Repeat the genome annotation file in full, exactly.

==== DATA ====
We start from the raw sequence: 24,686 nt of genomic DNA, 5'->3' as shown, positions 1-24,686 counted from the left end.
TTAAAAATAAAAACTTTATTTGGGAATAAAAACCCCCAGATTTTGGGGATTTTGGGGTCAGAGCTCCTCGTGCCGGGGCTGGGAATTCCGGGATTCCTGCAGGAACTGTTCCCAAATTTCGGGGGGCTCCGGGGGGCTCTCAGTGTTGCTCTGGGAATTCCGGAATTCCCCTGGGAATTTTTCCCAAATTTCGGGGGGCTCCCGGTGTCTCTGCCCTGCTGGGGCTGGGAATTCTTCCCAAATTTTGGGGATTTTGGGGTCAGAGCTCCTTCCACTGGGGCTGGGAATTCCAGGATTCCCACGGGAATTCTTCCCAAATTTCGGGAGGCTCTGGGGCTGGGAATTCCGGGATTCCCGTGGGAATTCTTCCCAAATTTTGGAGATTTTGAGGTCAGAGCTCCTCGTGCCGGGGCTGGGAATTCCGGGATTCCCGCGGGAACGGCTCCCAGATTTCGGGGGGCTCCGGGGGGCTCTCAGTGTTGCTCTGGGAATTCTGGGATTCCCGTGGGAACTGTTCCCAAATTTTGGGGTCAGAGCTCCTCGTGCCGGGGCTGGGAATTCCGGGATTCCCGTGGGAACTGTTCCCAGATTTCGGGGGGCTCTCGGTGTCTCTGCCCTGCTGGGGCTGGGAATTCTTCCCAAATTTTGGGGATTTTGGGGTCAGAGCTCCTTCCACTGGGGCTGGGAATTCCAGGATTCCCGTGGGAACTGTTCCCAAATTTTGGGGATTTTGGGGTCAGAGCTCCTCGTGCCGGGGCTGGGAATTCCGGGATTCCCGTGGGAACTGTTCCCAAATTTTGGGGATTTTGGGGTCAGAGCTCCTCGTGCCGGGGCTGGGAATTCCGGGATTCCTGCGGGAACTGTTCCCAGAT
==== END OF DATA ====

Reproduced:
We start from the raw sequence: 24,686 nt of genomic DNA, 5'->3' as shown, positions 1-24,686 counted from the left end.
TTAAAAATAAAAACTTTATTTGGGAATAAAAACCCCCAGATTTTGGGGATTTTGGGGTCAGAGCTCCTCGTGCCGGGGCTGGGAATTCCGGGATTCCTGCAGGAACTGTTCCCAAATTTCGGGGGGCTCCGGGGGGCTCTCAGTGTTGCTCTGGGAATTCCGGAATTCCCCTGGGAATTTTTCCCAAATTTCGGGGGGCTCCCGGTGTCTCTGCCCTGCTGGGGCTGGGAATTCTTCCCAAATTTTGGGGATTTTGGGGTCAGAGCTCCTTCCACTGGGGCTGGGAATTCCAGGATTCCCACGGGAATTCTTCCCAAATTTCGGGAGGCTCTGGGGCTGGGAATTCCGGGATTCCCGTGGGAATTCTTCCCAAATTTTGGAGATTTTGAGGTCAGAGCTCCTCGTGCCGGGGCTGGGAATTCCGGGATTCCCGCGGGAACGGCTCCCAGATTTCGGGGGGCTCCGGGGGGCTCTCAGTGTTGCTCTGGGAATTCTGGGATTCCCGTGGGAACTGTTCCCAAATTTTGGGGTCAGAGCTCCTCGTGCCGGGGCTGGGAATTCCGGGATTCCCGTGGGAACTGTTCCCAGATTTCGGGGGGCTCTCGGTGTCTCTGCCCTGCTGGGGCTGGGAATTCTTCCCAAATTTTGGGGATTTTGGGGTCAGAGCTCCTTCCACTGGGGCTGGGAATTCCAGGATTCCCGTGGGAACTGTTCCCAAATTTTGGGGATTTTGGGGTCAGAGCTCCTCGTGCCGGGGCTGGGAATTCCGGGATTCCCGTGGGAACTGTTCCCAAATTTTGGGGATTTTGGGGTCAGAGCTCCTCGTGCCGGGGCTGGGAATTCCGGGATTCCTGCGGGAACTGTTCCCAGAT